A manageable widespread snow event
Most of the state is under Winter Weather Advisory for Saturday into Sunday morning. Winter storm watches were canceled. As I mentioned on Facebook on Friday, this was a borderline warning criteria event. The National Weather Service may decide to elevate some areas to warning level, but it will be because it just meets their 6"+ criteria and not much more than that.
The Canadian RGEM model is presented here in three hour steps to show the duration of the event. Snow develops statewide during the course of the day, ending Sunday morning. Snow showers and flurries may continue for interior areas during the afternoon, but won't offer much in additional accumulation.
All in all, a general 3-7" is expected to fall statewide. Areas where it could under-perform would be northwestern Aroostook and DownEast coastal areas. I still think a coastal front sneaks in for Hancock and Washington Counties and keeps accumulations down in the 1-3" area along the shorelines. Snow in that area is likely to be on the slushy side. Otherwise, this is a powder event, which will be easy to clean up.
I haven't mentioned anything about wind, because it really isn't a big deal with this event. Given the position of the front, wind direction appears generally from the north, and in that case the coast sees the strongest wind. Gusts in the 15-25 mph are possible overnight, which may bring some brief whiteout conditions and reduce visibility.
A look ahead
More chances for snow are on the way for the middle part of the week and again late week. This cold air isn't going anywhere anytime soon. There does not appear to be anything major. While surface maps have their place in showing precipitation, sometimes they can be overdone or underdone. You will see me use the 500 mb vorticity (upper level energy) maps a lot more in the future because they do a better job than surface maps when properly explained.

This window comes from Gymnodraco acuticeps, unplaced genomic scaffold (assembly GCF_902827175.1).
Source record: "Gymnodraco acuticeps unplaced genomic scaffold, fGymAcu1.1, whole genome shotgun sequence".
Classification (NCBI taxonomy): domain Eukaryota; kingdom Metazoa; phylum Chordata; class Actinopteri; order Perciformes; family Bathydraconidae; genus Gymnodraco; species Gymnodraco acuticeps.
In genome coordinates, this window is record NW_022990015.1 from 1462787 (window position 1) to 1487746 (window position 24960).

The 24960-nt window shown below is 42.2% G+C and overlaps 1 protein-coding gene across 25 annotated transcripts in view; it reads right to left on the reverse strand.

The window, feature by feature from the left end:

I am going to start off with the weekend event. Models had thought the upper level trough was going to be more of a neutral tilt, which jacked up their snow / liquid equivalent output. Sensing there was a misconception of that, I didn't take the bait. I presented ensemble ideas as a safeguard, and they proved my theory right. In the end, the trough will be slightly positive with the convergence of the southern stream happening over Atlantic Canada. Our region gets 2-7" of it.
Almost a carbon copy appears on the way for Tuesday. So long as the trough stays positive, the region escapes with low impact snow events. Just be forewarned this is what I deem a "Body Shop Special" since this will impact during the day in the work week. Just enough snow for people to think it isn't a big deal, but enough to cause numerous accidents by careless driving.
Late week is a different situation. The lack of a southern moisture stream reduces snowfall potential. It will be enough for a sand and a scrape, and if the timing is right, slow down the morning commute. With Tuesday's results of the Body Shop Special fresh in people's memory banks, that should reduce the number of potential accidents and respect the snow for how it can impact on driving.
You may find my comments a bit sarcastic here, but I've lived here long enough and personally commute 300 miles a week for work, going on 20 years. It's like clockwork. I have seen this situation play out over and over again, year after year after year. I am going to speak the truth and call it as I see it.
This is Augusta in the eyes of the European ensembles for temperatures. I will say this is a rough idea of what to expect. The Euro tends to be a bit on the warm side. I use this to drive home the idea that cold isn't going anywhere. Temperatures will modify a bit at times, but sub 32° can be expected for interior areas leading up to Christmas. This means snow chances will continue.